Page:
Tuesday, May 15, 2007

As I was going to St. Ives, I met a man with seven wives and every wife had seven sacks and every sack had seven cats and every cat had seven kits

In my quest to look at Morrison's post-Flex Mentallo superhero work, I read the entire Seven Soldiers story yesterday (with the three-part JLA Classified prologue the night before).

But, before I no doubt write the shortest blog post on the entire thing in the history of the web, I'll direct you to a few places that discuss the entire series in far more intelligent ways:

Jog's reviews
Greg Burgas' 31 Days of Seven Soldiers
Barbelith's Seven Solders Wiki

Now then, my overall impression of the entire saga was a somewhat lacklustre, apathetic one. At least with regards to what each character does to fight the Sheeda. It's rather interesting, but most of them seem to do little minor things. Mister Miracle, for example, does nothing to fight the Sheeda. Sure, he frees Aurackles, but how does that fight the Sheeda? Jog speculates that he's not even one of the Seven Soldiers really, which makes sense. The Manhattan Guardian does some fighting of Sheeda warriors at the end, but his only other contribution (that I can see) is being on the train that runs over the Horrigal and lets Klarion escape.

Now, I actually like that some of the characters don't seem to do much--or, the things they do to help are only minor elements of their stories. The Bulleteer is the key to killing Glorianna, but beyond that, she does nothing (except not show up in Seven Soldiers #0). Except everything she does leads her to driving that car in Seven Soldiers #1.

In a way, the whole series is about coincidence and how seemingly meaningless moments build to create meaningful actions.

Another theme that I picked out (and was slightly touched on, sort of, by Burgas, mostly in his child/adult theme) was one that I saw in Flex Mentallo (and can see in almost everything else Morrison does): the tension between past and future. Now, I'm leaving the present out of it, because the present is, ultimately, transient and meaningless. Here, the conflict is between the past (now) and the future (the Sheeda)--both are the present depending on the perspective.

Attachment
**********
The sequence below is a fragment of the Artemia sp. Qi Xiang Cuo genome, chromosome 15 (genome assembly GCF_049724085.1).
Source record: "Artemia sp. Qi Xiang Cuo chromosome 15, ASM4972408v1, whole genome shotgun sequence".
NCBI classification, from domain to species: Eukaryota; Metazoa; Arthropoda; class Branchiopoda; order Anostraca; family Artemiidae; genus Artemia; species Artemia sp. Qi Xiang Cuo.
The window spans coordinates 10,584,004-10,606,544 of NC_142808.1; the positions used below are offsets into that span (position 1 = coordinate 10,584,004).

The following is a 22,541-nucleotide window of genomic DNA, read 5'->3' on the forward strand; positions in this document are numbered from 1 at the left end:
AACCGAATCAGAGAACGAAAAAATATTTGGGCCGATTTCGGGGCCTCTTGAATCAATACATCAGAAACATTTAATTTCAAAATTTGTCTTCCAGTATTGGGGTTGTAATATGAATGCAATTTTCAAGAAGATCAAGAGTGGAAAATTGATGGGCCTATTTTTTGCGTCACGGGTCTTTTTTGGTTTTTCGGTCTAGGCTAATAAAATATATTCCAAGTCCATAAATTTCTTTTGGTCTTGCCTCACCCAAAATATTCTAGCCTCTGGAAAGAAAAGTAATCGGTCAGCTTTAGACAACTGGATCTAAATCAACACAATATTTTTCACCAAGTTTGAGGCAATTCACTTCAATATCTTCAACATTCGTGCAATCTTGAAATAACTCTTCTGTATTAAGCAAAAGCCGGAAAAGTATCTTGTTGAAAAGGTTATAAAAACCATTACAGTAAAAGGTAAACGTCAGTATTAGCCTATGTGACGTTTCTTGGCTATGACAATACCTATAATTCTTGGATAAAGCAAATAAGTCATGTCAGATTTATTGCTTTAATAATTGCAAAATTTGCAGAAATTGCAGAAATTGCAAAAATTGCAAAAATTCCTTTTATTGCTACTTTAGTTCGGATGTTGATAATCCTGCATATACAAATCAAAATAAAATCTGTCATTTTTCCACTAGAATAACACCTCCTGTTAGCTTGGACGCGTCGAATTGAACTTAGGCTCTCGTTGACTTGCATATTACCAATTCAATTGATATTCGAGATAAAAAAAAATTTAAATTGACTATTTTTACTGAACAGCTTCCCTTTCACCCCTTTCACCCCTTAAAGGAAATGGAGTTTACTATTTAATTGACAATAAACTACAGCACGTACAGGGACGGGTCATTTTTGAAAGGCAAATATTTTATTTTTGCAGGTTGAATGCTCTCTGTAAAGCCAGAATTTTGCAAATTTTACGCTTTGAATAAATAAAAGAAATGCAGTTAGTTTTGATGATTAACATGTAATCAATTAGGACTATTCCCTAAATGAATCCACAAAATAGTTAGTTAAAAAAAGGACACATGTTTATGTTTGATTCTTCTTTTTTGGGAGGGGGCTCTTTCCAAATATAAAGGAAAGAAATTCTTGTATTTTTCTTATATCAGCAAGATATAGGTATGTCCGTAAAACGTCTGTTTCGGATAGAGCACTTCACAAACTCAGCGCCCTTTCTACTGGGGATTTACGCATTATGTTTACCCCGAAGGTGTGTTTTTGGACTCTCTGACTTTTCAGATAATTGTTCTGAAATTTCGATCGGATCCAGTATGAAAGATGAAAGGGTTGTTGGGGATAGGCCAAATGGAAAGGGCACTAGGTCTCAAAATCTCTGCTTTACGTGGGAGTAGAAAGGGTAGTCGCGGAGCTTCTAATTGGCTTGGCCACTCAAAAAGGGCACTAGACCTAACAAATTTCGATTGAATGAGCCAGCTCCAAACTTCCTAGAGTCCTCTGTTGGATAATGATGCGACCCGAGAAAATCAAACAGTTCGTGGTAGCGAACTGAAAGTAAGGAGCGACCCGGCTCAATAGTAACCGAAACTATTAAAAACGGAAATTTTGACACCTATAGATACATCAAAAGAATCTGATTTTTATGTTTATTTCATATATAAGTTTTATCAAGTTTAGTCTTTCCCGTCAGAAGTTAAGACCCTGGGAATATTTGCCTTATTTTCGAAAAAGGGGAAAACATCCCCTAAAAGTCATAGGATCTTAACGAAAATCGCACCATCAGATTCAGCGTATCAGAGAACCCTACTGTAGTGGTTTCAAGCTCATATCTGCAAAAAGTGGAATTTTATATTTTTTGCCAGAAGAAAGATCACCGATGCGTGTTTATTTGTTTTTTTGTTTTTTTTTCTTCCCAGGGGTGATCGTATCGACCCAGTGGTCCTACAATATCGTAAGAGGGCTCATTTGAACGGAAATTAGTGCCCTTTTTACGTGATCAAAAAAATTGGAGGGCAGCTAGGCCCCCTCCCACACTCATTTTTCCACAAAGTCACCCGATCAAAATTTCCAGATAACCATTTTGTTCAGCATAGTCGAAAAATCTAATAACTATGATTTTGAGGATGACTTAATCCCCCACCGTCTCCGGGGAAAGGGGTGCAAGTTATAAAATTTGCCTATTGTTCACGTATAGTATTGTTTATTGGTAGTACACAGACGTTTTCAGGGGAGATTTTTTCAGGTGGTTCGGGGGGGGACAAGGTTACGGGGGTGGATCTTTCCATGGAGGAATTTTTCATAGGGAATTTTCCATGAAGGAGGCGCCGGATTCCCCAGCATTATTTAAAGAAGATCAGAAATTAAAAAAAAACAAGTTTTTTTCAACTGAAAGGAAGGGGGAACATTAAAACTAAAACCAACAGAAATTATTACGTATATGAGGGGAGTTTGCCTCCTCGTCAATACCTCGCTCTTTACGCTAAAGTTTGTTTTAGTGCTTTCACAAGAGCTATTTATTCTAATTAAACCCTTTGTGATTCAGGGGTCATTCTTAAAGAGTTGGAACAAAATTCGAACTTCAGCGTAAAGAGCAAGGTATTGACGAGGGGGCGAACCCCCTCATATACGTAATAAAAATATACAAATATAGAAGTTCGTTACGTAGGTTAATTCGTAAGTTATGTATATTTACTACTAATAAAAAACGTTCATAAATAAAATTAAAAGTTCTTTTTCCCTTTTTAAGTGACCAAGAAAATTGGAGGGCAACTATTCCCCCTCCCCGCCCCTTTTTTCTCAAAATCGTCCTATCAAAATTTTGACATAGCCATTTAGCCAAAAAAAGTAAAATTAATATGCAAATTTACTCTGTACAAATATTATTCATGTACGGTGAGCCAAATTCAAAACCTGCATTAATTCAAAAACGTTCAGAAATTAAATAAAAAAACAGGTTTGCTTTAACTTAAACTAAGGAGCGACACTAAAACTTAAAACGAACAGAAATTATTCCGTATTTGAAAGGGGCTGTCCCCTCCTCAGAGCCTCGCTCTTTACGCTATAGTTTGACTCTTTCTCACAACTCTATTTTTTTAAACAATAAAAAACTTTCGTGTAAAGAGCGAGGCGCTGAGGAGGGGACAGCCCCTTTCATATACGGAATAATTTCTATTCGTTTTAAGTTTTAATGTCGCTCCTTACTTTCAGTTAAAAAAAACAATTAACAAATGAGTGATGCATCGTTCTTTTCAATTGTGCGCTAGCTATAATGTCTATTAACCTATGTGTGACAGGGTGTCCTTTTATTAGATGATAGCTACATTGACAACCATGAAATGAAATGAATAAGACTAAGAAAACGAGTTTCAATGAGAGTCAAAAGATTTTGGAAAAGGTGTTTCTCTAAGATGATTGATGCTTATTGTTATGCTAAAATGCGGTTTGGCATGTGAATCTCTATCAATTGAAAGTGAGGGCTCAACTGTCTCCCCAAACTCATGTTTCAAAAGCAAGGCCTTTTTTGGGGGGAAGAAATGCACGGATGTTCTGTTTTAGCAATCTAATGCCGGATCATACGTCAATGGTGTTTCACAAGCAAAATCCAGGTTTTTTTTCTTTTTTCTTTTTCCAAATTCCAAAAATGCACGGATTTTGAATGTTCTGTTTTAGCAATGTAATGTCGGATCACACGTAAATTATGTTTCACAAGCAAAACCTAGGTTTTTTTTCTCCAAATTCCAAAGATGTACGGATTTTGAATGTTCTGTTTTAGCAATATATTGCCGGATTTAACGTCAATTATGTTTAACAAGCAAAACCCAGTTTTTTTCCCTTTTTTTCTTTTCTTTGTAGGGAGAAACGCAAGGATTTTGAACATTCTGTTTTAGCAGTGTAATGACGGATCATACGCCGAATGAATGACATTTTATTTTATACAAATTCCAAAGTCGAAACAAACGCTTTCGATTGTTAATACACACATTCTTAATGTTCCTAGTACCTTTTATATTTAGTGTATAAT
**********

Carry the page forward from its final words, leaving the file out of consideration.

Justin(a) struggles between the past and future as (s)he acclimates to our time.
The Guardian struggles between his past of killing an innocent teen and his future as a hero.
Zatana struggles between her past as a fuck-up and her future as a confident hero.
Klarion struggles between the past his people are trapped in and the future of our world.
Mister Miracle struggles between the New Gods' past and future.
Bulleteer struggles between her past and future lives.
Frankenstein doesn't actually struggle, he just acts the same no matter what time it is despite being from a past time.

And, of course, all of these series have a tension between old characters and new, same with the name Seven Soldiers. There's even a tension between the first group we see in issue 0 and the seven we follow in their series.

Stylistically, Morrison walks the fine line between the past creators/styles of these books and making them modern. The best example of this is in Mister Miracle where Morrison updates Kirby's New Gods. Or in some of the narration found in The Manhattan Guaradian (very bombastic) or Frankenstein (pulpy). Each of the series has its own unique take on the superhero genre itself, creating a tension between what he's doing with it and what's come before.

Now, the finale of the saga, issue one. It falls victim to the typical Morrison ending in that it isn't actually that satisfying. I've discussed this briefly before, arguing that Morrison doesn't give conclusive endings because of the superhero comic's nature. The nature of the medium/genre is serial, meaning the story never ends. You'll notice this sort of ending in most of his work: Animal Man, JLA, New X-Men, etc. The ending never feels like an ENDING, because it's not. These characters keep going and will have new adventures. The same thing happens here. We see a few of the characters have endings, of sorts, to their adventure (Klarion becomes leader of the Sheeda, Justina is put in a superhero school, Mister Miracle comes back from the dead, and--uh--that's it), but always with an eye toward the future.

That's where the tension between past and future usually shows up in a way that readers don't like, because it's not a satisyfing way to end stories. Morrison recognises that once he's finished the comic, it's continuity past and is always mindful of the future stories that WILL be told. Hell, that was the whole point of the "Planet X" storyarc basically.

And that's what I took from the series. Oh, and might I once again state how mindblowing J.H. Williams III's art on issue one is? Seriously, he does, what, eleven different styles? Sometimes three or four styles on a single page. And you'll note no Eisner nomination. The fuck? Show me art that is more impressive and well done in the past year. You can't.

Next up in my journey through Morrison's post-Flex Mentallo work (which I've dubbed "The Next Age" for easy reference) is Seaguy. I'm not doing these in any real order, just whatever I feel like. After that, some thoughts on Fantastic Four 1234. By then, I should be finished his JLA run (just began "Rock of Ages").